If you’re looking to make a name for yourself in an under-tapped market with large upside potential, considering collaborating with female e-sports players—a portion of the multi-billion-dollar industry could be yours.

4. Hire Women to Build Games (and to Break Them)

Across industries, studies have shown that diversity in corporate leadership helps yield diversity in the products and services they offer. This is certainly true of the games industry, which has historically staffed a disproportionately high volume of men.

It’s been a vicious circle, says Tanya Short, a Montreal-based game developer in a 2017 interview with IGN. “If you create products primarily targeting a certain demographic, and that’s the prestigious product, then the people who play that product are more likely to want to build more of that product.” So, male developers create products for male gamers, who in turn are motivated to become game developers. Interrupting the cycle can be difficult for women—but it’s imperative in creating games that better represent what female gamers want, and thus promote further game play and purchasing.

“Having more women in the industry would help a lot,” said Will Wright, creator of The Sims, in a 2008 Fast Company interview. “We’ve been making games that cater to ourselves, to 40-year-old men…I think one of the reasons The Sims did so well with women is that 40% of our development team were women.”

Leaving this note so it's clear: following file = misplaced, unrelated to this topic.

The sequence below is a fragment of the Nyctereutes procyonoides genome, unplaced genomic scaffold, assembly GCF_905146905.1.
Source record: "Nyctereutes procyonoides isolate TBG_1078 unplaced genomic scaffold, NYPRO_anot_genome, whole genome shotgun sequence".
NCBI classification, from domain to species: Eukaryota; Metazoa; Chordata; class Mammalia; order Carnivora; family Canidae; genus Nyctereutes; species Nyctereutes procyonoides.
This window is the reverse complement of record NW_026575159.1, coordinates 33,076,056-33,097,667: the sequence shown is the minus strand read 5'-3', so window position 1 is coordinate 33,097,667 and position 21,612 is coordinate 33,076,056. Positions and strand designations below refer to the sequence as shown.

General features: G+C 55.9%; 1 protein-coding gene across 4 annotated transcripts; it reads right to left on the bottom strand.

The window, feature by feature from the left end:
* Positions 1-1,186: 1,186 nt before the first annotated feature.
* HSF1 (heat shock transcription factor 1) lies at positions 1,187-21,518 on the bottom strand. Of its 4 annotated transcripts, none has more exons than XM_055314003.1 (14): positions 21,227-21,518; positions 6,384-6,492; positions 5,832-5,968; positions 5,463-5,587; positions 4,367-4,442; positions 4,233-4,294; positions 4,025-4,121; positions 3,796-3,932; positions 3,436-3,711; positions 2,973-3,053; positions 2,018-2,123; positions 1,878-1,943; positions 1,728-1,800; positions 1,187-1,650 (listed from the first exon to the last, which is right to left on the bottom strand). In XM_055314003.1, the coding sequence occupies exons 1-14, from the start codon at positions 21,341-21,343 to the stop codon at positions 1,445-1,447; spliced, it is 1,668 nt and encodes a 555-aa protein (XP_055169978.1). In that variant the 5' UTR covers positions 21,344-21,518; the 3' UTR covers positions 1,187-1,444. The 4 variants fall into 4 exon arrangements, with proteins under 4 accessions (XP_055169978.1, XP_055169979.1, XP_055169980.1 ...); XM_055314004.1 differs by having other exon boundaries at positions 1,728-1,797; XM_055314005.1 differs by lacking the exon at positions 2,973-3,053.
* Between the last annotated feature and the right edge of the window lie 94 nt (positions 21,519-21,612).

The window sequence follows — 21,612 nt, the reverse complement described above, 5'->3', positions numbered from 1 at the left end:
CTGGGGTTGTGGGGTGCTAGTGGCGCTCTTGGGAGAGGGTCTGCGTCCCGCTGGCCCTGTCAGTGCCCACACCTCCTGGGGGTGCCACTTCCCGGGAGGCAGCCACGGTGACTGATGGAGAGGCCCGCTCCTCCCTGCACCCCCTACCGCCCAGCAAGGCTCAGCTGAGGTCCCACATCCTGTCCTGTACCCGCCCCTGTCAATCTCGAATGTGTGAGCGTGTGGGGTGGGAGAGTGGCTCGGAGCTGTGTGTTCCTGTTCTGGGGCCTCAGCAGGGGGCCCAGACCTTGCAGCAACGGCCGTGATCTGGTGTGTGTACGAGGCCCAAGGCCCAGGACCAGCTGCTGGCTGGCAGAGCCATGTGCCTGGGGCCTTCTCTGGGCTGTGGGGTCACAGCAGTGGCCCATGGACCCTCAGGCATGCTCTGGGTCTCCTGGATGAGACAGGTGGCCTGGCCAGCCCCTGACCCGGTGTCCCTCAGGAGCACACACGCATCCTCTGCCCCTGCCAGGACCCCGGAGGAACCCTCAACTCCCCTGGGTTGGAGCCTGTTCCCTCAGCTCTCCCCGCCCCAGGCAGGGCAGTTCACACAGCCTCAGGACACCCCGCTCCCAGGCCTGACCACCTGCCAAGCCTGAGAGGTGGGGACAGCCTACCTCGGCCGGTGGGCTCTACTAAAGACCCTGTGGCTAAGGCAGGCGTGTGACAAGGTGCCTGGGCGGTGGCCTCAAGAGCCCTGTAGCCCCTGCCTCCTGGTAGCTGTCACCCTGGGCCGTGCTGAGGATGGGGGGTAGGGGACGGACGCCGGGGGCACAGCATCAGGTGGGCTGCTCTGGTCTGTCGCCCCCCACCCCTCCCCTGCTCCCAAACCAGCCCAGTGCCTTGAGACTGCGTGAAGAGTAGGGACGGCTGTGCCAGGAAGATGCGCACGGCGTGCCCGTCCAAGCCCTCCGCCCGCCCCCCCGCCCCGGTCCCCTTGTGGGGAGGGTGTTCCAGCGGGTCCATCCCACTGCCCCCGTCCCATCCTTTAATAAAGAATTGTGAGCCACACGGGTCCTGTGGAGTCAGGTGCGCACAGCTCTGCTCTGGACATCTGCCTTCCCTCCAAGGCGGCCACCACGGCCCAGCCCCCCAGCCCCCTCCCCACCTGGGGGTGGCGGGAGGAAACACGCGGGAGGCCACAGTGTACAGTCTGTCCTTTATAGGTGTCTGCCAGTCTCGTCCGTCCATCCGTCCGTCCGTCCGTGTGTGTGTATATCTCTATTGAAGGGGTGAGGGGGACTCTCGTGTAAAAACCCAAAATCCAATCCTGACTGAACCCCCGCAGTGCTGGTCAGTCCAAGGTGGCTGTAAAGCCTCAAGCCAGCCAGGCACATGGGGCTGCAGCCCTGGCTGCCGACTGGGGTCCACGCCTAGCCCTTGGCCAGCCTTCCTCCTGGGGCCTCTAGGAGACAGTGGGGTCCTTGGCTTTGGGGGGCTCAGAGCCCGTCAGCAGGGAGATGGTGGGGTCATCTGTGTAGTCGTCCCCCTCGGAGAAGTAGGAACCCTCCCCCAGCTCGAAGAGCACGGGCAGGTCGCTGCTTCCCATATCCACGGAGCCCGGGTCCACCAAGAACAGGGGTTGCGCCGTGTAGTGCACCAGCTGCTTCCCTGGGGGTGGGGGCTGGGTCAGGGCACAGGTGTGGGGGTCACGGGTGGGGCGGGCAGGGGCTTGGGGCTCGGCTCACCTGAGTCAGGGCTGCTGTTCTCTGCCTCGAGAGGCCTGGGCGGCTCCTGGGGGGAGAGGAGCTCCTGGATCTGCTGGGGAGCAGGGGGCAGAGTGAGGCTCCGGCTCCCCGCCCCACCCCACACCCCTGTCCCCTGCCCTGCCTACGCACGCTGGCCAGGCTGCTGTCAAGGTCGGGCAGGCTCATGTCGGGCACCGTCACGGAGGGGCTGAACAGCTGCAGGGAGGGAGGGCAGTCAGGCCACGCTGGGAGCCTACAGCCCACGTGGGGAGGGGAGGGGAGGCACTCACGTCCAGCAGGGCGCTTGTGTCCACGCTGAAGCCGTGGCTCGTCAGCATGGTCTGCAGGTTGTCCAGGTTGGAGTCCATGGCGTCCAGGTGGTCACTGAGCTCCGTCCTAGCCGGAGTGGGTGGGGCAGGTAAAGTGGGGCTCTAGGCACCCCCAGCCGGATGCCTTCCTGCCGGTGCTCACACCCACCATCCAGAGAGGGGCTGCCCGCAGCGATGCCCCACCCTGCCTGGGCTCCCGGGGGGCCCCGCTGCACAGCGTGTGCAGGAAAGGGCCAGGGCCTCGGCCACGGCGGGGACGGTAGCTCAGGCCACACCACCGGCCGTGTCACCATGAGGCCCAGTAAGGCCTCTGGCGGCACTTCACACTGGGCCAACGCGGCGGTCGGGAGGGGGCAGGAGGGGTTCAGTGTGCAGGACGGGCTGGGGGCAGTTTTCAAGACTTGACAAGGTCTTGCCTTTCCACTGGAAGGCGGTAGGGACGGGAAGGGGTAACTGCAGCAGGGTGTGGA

But how can you encourage women to join the ranks at your company? First, ensure your corporate culture is inclusive, respectful, and encouraging of diverse perspectives and voices.

When recruiting, think carefully about the language you use in your job description. “In general, when a woman looks at a job description, she typically won’t apply if she doesn’t fit all the criteria,” says Jeaneane Falkler, VP of Lionbridge Gaming. “Conversely, if a man fits half of the criteria, he’ll apply. We’ve seen gaming companies that prioritize recruiting women change the way they phrase their descriptions, using words that excite and inspire women.”

But promoting diversity doesn’t stop at the top. Hire women to lead your teams and to create your games, yes—but also hire women to test them. Make sure diverse groups of people are interacting with your games before they ever go live, so you can learn from them whether you’ve succeeded or failed in resonating with the demographic they represent.

5. Continue to Invest in Mobile

The numbers are in: women are flocking toward mobile games, where they’re spending more time and money than their male counterparts—and this despite more male characters inhabiting and promoting these games. Most women who play mobile games think that 30% or fewer of these games are designed specifically for them.

Despite the rapid growth of mobile games and the prominence of women among the ranks of mobile players, 53% of game developers were developing games for PC and Mac computers in 2018, while only 38% were developing games for smartphones and tablets.

If you want to start attracting female customers, go where they go. Invest in mobile. When coupled with strong female-driven narratives and a targeted marketing strategy, the investment could pay dividends.

 

Ready to learn more about the global opportunity to activate famel gamers? We’re here to help. Download our new whitepaper today.

#gaming #global marketing #globalization

Lion
AUTHOR
Molly Donovan